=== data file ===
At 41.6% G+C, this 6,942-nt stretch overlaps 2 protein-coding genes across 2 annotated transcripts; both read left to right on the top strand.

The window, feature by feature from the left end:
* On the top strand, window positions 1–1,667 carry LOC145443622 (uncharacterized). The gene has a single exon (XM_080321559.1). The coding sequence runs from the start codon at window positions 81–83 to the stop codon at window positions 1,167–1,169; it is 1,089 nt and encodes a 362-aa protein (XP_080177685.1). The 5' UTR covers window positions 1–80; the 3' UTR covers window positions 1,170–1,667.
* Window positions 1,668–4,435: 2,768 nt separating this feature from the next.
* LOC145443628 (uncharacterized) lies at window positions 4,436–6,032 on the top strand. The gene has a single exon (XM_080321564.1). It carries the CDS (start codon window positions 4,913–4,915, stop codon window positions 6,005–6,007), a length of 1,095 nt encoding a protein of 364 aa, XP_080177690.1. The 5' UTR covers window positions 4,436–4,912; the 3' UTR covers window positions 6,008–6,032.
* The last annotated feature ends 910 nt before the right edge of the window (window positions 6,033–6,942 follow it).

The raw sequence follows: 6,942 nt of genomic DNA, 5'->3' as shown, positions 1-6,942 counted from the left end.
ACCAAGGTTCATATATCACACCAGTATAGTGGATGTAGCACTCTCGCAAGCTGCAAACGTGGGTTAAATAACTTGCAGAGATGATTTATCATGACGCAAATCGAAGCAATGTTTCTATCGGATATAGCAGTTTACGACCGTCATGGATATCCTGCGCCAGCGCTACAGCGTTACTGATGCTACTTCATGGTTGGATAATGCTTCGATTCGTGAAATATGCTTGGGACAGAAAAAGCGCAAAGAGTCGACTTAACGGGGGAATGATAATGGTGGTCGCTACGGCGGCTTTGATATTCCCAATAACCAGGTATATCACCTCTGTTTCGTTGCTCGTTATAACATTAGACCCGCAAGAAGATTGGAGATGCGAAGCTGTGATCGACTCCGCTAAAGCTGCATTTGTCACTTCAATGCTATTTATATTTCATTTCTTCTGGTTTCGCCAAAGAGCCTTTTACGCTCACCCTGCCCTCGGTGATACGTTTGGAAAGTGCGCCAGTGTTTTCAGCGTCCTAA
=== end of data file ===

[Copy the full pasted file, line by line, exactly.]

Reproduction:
At 41.6% G+C, this 6,942-nt stretch overlaps 2 protein-coding genes across 2 annotated transcripts; both read left to right on the top strand.

The window, feature by feature from the left end:
* On the top strand, window positions 1–1,667 carry LOC145443622 (uncharacterized). The gene has a single exon (XM_080321559.1). The coding sequence runs from the start codon at window positions 81–83 to the stop codon at window positions 1,167–1,169; it is 1,089 nt and encodes a 362-aa protein (XP_080177685.1). The 5' UTR covers window positions 1–80; the 3' UTR covers window positions 1,170–1,667.
* Window positions 1,668–4,435: 2,768 nt separating this feature from the next.
* LOC145443628 (uncharacterized) lies at window positions 4,436–6,032 on the top strand. The gene has a single exon (XM_080321564.1). It carries the CDS (start codon window positions 4,913–4,915, stop codon window positions 6,005–6,007), a length of 1,095 nt encoding a protein of 364 aa, XP_080177690.1. The 5' UTR covers window positions 4,436–4,912; the 3' UTR covers window positions 6,008–6,032.
* The last annotated feature ends 910 nt before the right edge of the window (window positions 6,033–6,942 follow it).

The raw sequence follows: 6,942 nt of genomic DNA, 5'->3' as shown, positions 1-6,942 counted from the left end.
ACCAAGGTTCATATATCACACCAGTATAGTGGATGTAGCACTCTCGCAAGCTGCAAACGTGGGTTAAATAACTTGCAGAGATGATTTATCATGACGCAAATCGAAGCAATGTTTCTATCGGATATAGCAGTTTACGACCGTCATGGATATCCTGCGCCAGCGCTACAGCGTTACTGATGCTACTTCATGGTTGGATAATGCTTCGATTCGTGAAATATGCTTGGGACAGAAAAAGCGCAAAGAGTCGACTTAACGGGGGAATGATAATGGTGGTCGCTACGGCGGCTTTGATATTCCCAATAACCAGGTATATCACCTCTGTTTCGTTGCTCGTTATAACATTAGACCCGCAAGAAGATTGGAGATGCGAAGCTGTGATCGACTCCGCTAAAGCTGCATTTGTCACTTCAATGCTATTTATATTTCATTTCTTCTGGTTTCGCCAAAGAGCCTTTTACGCTCACCCTGCCCTCGGTGATACGTTTGGAAAGTGCGCCAGTGTTTTCAGCGTCCTAA